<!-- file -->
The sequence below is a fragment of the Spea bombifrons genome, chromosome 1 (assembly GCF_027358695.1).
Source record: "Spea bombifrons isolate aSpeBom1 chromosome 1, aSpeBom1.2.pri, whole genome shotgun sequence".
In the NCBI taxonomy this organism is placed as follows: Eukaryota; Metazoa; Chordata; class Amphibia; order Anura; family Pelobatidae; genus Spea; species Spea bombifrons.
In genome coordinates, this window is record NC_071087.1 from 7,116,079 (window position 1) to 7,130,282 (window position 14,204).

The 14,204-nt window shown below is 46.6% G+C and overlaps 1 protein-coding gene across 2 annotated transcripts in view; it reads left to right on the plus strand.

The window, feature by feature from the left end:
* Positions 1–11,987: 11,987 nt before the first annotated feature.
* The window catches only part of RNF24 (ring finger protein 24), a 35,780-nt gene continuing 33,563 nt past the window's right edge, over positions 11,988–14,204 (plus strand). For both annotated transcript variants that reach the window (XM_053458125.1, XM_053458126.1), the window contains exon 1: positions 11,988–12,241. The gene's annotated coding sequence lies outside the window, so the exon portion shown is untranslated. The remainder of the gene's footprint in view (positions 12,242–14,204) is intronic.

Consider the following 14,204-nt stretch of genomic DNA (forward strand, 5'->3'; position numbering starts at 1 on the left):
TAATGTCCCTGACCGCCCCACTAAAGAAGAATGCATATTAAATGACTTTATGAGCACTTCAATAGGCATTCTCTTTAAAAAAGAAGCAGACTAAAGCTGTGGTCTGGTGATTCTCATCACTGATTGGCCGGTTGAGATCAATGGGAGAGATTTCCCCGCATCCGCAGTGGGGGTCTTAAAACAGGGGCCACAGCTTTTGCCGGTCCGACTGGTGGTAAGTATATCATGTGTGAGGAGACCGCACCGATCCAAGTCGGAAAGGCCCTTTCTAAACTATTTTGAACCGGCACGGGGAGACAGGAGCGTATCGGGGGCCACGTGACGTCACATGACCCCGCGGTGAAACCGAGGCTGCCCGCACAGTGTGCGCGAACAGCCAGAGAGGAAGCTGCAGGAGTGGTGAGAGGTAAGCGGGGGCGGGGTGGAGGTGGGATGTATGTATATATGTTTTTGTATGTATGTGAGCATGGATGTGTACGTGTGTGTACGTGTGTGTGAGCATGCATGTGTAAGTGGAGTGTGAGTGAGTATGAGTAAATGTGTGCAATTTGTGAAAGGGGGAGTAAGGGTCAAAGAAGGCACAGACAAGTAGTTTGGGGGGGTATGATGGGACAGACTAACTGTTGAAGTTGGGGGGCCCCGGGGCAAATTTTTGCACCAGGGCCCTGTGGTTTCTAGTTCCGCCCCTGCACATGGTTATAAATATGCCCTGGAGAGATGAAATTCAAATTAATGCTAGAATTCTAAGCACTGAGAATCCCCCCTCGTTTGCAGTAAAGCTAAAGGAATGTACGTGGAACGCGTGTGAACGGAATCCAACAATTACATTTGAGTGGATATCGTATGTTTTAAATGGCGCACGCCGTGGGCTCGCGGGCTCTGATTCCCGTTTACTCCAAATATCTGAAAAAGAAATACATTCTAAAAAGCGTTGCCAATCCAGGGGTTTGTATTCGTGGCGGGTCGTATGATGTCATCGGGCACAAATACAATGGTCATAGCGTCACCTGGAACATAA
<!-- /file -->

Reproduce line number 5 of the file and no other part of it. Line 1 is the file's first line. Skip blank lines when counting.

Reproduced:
The 14,204-nt window shown below is 46.6% G+C and overlaps 1 protein-coding gene across 2 annotated transcripts in view; it reads left to right on the plus strand.